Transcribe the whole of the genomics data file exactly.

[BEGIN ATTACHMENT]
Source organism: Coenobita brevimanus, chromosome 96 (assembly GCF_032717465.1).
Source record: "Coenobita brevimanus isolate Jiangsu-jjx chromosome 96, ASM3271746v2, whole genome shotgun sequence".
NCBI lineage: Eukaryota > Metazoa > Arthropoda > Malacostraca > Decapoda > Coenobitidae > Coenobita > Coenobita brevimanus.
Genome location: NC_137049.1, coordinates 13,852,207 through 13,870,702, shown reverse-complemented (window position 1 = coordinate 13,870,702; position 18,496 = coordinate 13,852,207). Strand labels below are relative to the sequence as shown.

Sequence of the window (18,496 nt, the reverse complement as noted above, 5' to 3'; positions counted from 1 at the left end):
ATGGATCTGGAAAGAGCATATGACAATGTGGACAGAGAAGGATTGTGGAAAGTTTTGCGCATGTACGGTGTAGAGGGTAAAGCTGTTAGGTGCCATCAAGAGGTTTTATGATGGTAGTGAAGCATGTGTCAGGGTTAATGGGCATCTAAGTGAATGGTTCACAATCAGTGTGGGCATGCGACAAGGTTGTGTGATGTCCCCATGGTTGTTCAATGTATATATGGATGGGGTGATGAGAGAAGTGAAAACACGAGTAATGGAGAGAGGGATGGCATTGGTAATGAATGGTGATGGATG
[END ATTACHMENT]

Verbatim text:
Source organism: Coenobita brevimanus, chromosome 96 (assembly GCF_032717465.1).
Source record: "Coenobita brevimanus isolate Jiangsu-jjx chromosome 96, ASM3271746v2, whole genome shotgun sequence".
NCBI lineage: Eukaryota > Metazoa > Arthropoda > Malacostraca > Decapoda > Coenobitidae > Coenobita > Coenobita brevimanus.
Genome location: NC_137049.1, coordinates 13,852,207 through 13,870,702, shown reverse-complemented (window position 1 = coordinate 13,870,702; position 18,496 = coordinate 13,852,207). Strand labels below are relative to the sequence as shown.

Sequence of the window (18,496 nt, the reverse complement as noted above, 5' to 3'; positions counted from 1 at the left end):
ATGGATCTGGAAAGAGCATATGACAATGTGGACAGAGAAGGATTGTGGAAAGTTTTGCGCATGTACGGTGTAGAGGGTAAAGCTGTTAGGTGCCATCAAGAGGTTTTATGATGGTAGTGAAGCATGTGTCAGGGTTAATGGGCATCTAAGTGAATGGTTCACAATCAGTGTGGGCATGCGACAAGGTTGTGTGATGTCCCCATGGTTGTTCAATGTATATATGGATGGGGTGATGAGAGAAGTGAAAACACGAGTAATGGAGAGAGGGATGGCATTGGTAATGAATGGTGATGGATG